Amazon said that one of its main goals for 2017 was to fight counterfeits, and it vowed to work with brands on a registry that would require any merchant offering its products to prove that it's an authorized seller. The year before that, the company rolled out a plan that required third-party sellers on its site to pay a fee of $1,000 to $1,500 and provide proof of purchase to list items from Adidas, Asics, Hasbro, Nike and Samsung. Amazon told Engadget recently that there are more than 60,000 companies on its Brand Registry program, and that it encourages those with concerns about fake versions of their products to notify it.
Of course, Amazon isn't alone in its fight against fakes. Sites like eBay also have programs in place to combat counterfeits, such as VeRo (Verified Rights Owner), which allows intellectual property owners and their authorized sellers to report eBay listings that may be fake. The problem with that, Crosby said, is that it's reactive, not proactive, and requires brands to be constantly monitoring the sites.
Meanwhile, Chinese e-commerce giant Alibaba last year created the Big Data Anti-Counterfeiting Alliance with 20 international brands, including Samsung and Louis Vuitton. The goal, Alibaba said, is to use technology to remove pirated goods from its online retail sites, such as its namesake one and Taobao, which has a reputation for being flooded with fakes. Unlike eBay's VeRO, what Alibaba is building is a proactive system, powered by artificial intelligence, that can detect anomalies in customer reviews, product listings and specs. In addition, the company said it would work closely with Chinese authorities to seize and arrest the people selling the counterfeits. These efforts, Alibaba said, led to the seizure of $207 million worth of fake goods.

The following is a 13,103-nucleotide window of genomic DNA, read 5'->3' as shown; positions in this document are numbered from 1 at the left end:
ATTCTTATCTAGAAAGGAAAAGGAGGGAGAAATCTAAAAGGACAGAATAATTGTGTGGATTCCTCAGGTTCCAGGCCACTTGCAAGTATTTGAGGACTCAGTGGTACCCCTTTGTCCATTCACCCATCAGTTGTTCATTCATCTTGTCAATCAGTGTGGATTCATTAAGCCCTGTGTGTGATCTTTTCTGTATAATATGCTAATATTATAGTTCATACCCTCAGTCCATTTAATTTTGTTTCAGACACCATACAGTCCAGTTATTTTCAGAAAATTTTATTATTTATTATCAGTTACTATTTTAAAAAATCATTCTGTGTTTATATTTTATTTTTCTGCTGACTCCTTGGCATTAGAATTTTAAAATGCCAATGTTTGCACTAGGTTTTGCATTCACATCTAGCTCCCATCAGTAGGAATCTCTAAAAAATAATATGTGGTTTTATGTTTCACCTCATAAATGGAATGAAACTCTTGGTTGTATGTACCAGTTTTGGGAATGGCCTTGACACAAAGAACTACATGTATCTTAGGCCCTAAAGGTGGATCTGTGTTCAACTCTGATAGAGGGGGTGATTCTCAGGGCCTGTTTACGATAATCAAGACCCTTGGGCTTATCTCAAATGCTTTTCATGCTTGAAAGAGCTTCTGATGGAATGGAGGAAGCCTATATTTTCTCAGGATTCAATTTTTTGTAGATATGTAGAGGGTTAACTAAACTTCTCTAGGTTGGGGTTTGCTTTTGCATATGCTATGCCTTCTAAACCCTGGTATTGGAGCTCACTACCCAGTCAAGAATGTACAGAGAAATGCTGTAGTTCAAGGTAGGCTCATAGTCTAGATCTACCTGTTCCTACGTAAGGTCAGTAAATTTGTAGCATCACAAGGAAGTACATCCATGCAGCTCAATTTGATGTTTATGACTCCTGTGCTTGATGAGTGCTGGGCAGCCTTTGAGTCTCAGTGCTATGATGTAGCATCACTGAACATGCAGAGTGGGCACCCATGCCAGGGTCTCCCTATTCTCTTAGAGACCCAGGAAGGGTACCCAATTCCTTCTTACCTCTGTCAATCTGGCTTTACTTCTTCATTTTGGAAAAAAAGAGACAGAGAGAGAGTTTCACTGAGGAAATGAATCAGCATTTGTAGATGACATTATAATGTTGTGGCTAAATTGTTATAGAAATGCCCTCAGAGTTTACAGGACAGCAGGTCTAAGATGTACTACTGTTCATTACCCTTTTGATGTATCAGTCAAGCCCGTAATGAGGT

Amazon said that, along with using machine learning and automated systems, it employs dedicated teams of software engineers, research scientists, program managers and investigators to operate and continually refine its anti-counterfeiting program. The company claims that, as a result of the Brand Registry, it has managed to reduce the number of suspected infringements by 99 percent. What's more, the company said, it usually investigates and takes action on about 95 percent of reports from brands in that program within eight hours. And if a customer happens to buy a fake, Amazon says it will refund the order. While these figures seem promising, it also means that if a brand you like isn't part of the registry, there's a higher risk of counterfeit items from it being on Amazon.
Crosby said that another issue is whether Amazon actually prevents the counterfeit items it removes from reappearing on it site, which is just as important as removing them in the first place. "If 60,000 brands had to register to protect their intellectual property," he said, "Amazon's counterfeit problem must be significantly greater than [it] reports." (Crosby said that clients of the Counterfeit Report do not use Amazon's Brand Registry, since the program requires disclosure of confidential counterfeit identifiers, like special tags.)
Although Amazon is not be liable for the sale of counterfeits on its marketplace, thanks to its FBA program, that may not be the case for long.
Although Amazon is not be liable for the sale of counterfeits on its marketplace, thanks to its FBA program, that may not be the case for long. Mark Schonfeld, a partner at law firm Burns & Levinson LLP, in Boston, who focuses on intellectual property cases, said that Amazon has been able to shield itself because when it started its business, it acted only as an intermediary between buyer and seller. But that's clearly changed in the past few years as Amazon has taken on the approach of being more of a direct seller, be it through its own sales or those that are Fulfilled by Amazon.
He added that, because the sale of counterfeits is subject to strict liability, Amazon should be legally responsible if a fake good is being sold by a seller using FBA. Schonfeld said that while this hasn't caught up with Amazon yet, it's only a matter of time. A legal case that has kept the company from being held accountable dates back to 2010, when the US Court of Appeals for the Second Circuit found that eBay wasn't liable for the sale of Tiffany & Co. fakes on its site.